Reduce Government Spending

Government spending is out of control. Kentuckians are faced with a government that indiscriminately wastes taxpayer money with little thought as to where that money comes from.

The only wealth government has is what it takes by force from productive citizens. Resources taken from the private sector for state use only serve to inhibit business owners from investing that money back into the marketplace. All government spending should be scrutinized and be completely transparent to Kentuckians.

Recent examples of irresponsible government spending in Kentucky cities include:

  • Spending $60,000 each day for special legislative sessions.

  • A $23 million Expo center in Corbin, built at the expense of Kentucky taxpayers.

  • $1.2 million spent in Lexington to maintain public golf courses that should be privatized.

  • Louisville received $458 million in “stimulus” funds from the federal government and used it to create only 1,152 jobs after 14 months. That works out to $397, 569.44 per job.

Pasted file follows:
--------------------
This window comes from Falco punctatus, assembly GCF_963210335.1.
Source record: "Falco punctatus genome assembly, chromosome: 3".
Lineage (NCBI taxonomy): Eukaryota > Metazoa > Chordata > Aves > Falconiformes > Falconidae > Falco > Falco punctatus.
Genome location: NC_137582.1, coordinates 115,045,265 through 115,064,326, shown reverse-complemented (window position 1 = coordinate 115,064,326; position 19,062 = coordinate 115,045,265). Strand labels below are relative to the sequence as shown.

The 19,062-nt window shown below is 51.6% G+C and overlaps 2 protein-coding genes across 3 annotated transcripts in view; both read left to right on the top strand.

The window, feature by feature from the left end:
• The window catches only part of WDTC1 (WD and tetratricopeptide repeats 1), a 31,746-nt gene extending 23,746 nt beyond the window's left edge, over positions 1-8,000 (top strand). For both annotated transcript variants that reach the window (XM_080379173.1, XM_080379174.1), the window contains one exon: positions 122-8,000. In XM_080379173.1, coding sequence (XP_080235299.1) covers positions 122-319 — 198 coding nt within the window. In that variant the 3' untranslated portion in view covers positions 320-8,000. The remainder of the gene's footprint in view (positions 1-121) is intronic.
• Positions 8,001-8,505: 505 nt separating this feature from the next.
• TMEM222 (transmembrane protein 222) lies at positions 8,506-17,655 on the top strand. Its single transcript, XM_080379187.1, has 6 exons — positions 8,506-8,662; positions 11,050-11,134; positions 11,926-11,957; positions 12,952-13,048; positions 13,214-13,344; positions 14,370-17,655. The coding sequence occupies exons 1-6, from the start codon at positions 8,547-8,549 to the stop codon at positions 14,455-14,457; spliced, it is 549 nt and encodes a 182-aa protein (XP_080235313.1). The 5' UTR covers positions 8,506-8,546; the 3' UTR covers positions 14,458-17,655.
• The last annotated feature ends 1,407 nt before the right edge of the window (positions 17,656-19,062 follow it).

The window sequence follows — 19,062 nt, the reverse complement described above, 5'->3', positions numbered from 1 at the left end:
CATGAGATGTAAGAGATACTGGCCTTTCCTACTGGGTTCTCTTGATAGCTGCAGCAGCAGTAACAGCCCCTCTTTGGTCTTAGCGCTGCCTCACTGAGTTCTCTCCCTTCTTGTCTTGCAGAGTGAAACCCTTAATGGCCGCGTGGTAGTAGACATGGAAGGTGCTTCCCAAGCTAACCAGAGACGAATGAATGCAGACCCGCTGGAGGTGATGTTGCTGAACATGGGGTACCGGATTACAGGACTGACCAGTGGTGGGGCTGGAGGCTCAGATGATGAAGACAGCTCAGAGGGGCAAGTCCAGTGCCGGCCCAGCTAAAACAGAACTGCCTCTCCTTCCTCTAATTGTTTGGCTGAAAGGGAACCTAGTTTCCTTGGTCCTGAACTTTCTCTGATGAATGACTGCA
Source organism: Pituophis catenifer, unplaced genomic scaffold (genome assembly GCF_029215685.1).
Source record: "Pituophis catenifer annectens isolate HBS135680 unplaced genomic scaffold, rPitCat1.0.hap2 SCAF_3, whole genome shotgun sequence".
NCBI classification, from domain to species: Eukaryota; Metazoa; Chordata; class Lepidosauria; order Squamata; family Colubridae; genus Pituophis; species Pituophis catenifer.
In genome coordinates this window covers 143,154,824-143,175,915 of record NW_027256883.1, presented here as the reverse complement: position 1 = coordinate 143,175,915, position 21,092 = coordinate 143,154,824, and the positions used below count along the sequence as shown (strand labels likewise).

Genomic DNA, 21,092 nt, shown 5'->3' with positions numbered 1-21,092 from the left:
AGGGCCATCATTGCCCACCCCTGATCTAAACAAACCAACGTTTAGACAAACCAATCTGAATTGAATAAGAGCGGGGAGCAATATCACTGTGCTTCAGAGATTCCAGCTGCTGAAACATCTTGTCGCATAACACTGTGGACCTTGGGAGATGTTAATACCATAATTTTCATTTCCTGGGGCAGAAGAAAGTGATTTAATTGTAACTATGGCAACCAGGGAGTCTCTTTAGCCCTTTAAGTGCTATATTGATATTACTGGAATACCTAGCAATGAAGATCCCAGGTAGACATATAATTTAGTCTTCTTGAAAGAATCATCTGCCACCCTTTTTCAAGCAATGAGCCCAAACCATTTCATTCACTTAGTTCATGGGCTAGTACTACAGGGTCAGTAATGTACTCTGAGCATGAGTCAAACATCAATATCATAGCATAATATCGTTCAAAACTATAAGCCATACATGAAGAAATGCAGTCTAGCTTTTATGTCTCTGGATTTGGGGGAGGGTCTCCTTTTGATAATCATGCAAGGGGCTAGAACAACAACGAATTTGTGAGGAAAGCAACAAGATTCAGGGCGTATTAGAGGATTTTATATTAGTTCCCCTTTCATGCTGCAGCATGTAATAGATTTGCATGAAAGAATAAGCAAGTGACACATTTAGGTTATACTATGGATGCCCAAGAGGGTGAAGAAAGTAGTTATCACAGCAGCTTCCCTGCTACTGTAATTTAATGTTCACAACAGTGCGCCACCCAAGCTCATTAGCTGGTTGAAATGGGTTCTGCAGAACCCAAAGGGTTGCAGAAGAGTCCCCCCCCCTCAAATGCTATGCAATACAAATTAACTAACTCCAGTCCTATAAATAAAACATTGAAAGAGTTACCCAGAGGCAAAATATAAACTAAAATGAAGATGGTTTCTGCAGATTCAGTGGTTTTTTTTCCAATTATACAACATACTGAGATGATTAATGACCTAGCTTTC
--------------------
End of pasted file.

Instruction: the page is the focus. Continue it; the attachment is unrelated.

1. Arthur Tobe, Sr. says:

    The Kentucky Department of Highways plans on spending $20.3 million on a two mile Old Henry Road Bypass from Bush Farm Road to KY 362 (Ash Ave.) in Oldham County. How can this be possible when we can’t repair or build a bridge?

    • Unfortunately politics prevails in many cases like this.

      Reducing spending and prioritizing funds are certainly not skills we see state government excel at.

  2. L. Morton says:

    What do you thing is a fair wage for highway construction workers? What is the amount of the current (prevailing) wage, and what portion of it do you think is “wasteful spending practices”?

  3. Logan Morford says:

    Wages for highway construction, or any other service for that matter, should be determined by the market – not the government. “Fair” is a very subjective term which is why the free-market approach to wage determination works. Prevailing wage rates are set regionally. I would suggest that the “wasteful” portion of those rates are anything mandated by the government that is above the value the market would otherwise place on the service.

    Here is a study with plenty of information regarding prevailing wage:


  1. […] These are badly needed improvements and it is great that these problems are being addressed. It does bear pointing out though that $26 million is a lot of money and as it is taxpayer money it should be spent carefully and transparently. Unfortunately, Kentucky’s prevailing wage laws will needlessly increase the cost to the taxpayer and further the state’s wasteful spending practices. […]